History suggests that we normally see a double-digit delivery for today’s forthcoming EIA report (the 47th of the year), but this season is anything but normal. After an abnormally cold start to the season in October, this month has been a bust for gas bulls. For instance, heating degree days (HDDs) in Chicago were 31% below normal last week; in New York City HDDs were 37% below.
What’s more, with industrial and commercial demand lagging, odds are short we will see another injection (for the third week of November for crying out loud!) this morning.
The last time we saw an injection this late in the year occurred back in 2001.
More importantly, per the latest updates from the Fed, industrial and commercial demand will continue to underwhelm through this winter. Therefore, we need to see significant cold in the first quarter if we are going to see any significant reduction in the glut of gas.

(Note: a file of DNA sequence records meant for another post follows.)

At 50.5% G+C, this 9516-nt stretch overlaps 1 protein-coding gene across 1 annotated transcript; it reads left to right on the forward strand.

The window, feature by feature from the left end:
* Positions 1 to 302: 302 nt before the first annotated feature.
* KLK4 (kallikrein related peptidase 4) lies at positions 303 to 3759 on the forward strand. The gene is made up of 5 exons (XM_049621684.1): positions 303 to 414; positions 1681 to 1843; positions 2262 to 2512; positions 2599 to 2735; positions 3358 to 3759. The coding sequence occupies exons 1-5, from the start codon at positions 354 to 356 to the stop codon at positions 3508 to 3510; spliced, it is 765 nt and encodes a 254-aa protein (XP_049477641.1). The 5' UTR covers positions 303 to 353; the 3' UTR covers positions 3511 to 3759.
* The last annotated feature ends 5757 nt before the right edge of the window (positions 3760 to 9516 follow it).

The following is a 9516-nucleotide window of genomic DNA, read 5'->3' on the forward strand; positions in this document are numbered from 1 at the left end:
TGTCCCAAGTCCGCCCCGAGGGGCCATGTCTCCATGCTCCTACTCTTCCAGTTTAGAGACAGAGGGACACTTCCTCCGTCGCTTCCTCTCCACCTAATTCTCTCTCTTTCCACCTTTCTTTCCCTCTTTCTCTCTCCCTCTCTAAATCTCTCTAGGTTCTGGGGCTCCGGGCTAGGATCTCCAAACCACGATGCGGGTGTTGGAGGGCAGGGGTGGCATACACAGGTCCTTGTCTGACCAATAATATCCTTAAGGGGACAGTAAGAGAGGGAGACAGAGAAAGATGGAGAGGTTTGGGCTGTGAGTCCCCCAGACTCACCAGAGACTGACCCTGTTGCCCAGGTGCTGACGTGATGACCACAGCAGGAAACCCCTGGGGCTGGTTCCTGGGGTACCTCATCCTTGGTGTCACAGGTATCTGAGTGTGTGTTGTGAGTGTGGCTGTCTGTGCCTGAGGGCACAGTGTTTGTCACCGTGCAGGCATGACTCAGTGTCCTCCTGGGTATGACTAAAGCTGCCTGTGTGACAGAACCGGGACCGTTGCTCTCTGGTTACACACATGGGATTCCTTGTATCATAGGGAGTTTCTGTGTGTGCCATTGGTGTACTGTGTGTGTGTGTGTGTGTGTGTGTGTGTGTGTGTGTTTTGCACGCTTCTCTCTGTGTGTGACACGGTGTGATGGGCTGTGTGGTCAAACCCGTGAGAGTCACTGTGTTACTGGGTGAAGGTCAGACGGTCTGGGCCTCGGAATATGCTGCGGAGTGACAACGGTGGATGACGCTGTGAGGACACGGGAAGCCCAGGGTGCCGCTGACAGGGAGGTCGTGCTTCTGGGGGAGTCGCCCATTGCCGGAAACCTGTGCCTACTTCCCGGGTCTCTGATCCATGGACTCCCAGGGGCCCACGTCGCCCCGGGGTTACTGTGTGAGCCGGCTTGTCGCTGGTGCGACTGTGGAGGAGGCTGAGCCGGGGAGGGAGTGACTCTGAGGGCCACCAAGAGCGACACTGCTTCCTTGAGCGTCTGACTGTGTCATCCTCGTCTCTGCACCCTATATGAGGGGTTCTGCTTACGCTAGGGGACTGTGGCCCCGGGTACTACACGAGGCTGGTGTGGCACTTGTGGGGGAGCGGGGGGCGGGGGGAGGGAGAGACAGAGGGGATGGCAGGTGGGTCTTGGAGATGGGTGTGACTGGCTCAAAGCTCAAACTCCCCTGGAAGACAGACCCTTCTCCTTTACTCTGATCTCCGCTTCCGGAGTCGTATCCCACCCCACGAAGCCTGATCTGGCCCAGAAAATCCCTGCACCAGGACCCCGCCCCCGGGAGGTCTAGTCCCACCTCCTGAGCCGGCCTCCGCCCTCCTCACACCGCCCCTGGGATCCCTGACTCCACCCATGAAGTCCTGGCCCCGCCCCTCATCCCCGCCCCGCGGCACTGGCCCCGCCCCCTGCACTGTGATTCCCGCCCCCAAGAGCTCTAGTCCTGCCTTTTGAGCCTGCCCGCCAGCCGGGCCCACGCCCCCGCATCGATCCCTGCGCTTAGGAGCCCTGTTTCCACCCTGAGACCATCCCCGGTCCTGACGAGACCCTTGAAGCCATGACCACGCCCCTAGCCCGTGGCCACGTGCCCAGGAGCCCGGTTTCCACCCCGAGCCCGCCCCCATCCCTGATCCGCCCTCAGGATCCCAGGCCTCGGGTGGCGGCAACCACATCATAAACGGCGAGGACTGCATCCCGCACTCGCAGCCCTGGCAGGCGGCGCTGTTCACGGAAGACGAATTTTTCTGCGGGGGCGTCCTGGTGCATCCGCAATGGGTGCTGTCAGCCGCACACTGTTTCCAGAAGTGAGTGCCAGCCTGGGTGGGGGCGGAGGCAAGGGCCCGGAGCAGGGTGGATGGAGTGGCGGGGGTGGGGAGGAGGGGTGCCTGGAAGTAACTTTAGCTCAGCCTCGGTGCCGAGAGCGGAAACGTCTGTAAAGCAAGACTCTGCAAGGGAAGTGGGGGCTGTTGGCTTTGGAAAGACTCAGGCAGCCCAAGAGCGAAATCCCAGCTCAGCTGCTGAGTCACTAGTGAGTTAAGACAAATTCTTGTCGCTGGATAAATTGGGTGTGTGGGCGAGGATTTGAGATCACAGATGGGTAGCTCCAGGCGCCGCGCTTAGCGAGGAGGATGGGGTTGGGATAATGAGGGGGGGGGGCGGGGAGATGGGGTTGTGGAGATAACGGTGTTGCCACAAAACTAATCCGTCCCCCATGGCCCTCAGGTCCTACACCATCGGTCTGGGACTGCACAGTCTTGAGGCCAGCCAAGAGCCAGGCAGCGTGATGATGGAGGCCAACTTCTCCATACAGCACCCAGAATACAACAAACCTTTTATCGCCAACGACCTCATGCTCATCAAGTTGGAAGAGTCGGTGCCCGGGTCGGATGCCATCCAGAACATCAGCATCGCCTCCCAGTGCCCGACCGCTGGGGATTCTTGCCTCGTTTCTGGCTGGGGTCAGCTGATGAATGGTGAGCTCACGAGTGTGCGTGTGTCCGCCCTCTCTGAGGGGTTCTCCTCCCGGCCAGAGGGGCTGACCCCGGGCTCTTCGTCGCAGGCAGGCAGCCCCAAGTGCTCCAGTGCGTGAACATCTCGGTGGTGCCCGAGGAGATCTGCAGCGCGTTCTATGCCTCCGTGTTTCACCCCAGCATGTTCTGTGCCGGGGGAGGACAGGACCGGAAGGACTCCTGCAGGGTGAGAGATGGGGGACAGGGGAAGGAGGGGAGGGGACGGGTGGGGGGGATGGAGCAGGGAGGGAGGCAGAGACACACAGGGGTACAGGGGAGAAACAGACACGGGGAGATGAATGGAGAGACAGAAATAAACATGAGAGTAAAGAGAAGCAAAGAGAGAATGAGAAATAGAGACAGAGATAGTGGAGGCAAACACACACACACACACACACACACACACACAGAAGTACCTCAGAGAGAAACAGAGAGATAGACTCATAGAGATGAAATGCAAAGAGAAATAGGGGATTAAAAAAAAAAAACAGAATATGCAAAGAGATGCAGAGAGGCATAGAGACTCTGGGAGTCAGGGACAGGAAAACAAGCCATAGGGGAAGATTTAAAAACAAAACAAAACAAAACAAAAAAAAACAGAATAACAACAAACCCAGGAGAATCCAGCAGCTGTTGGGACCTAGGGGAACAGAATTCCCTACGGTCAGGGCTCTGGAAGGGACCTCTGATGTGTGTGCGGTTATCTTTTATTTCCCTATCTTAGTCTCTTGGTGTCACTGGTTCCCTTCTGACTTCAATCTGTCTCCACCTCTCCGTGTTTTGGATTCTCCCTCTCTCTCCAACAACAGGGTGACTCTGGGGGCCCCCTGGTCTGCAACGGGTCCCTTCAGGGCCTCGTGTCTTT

Earlier this week, a prominent industry meteorologist reiterated their October forecast calling for a cold winter in the Eastern U.S. Unfortunately for the bulls, WSI is calling for warmer than normal temperatures this December, January and February in the North Central U.S., i.e. the largest residential gas market in the country. So, while awaiting a true seasonal indicator, here at we remain bearish on natural gas.
Stephen Schork is the Editor of, and has more than 17 years experience in physical commodity and derivatives trading, risk systems modeling and structured commodity finance.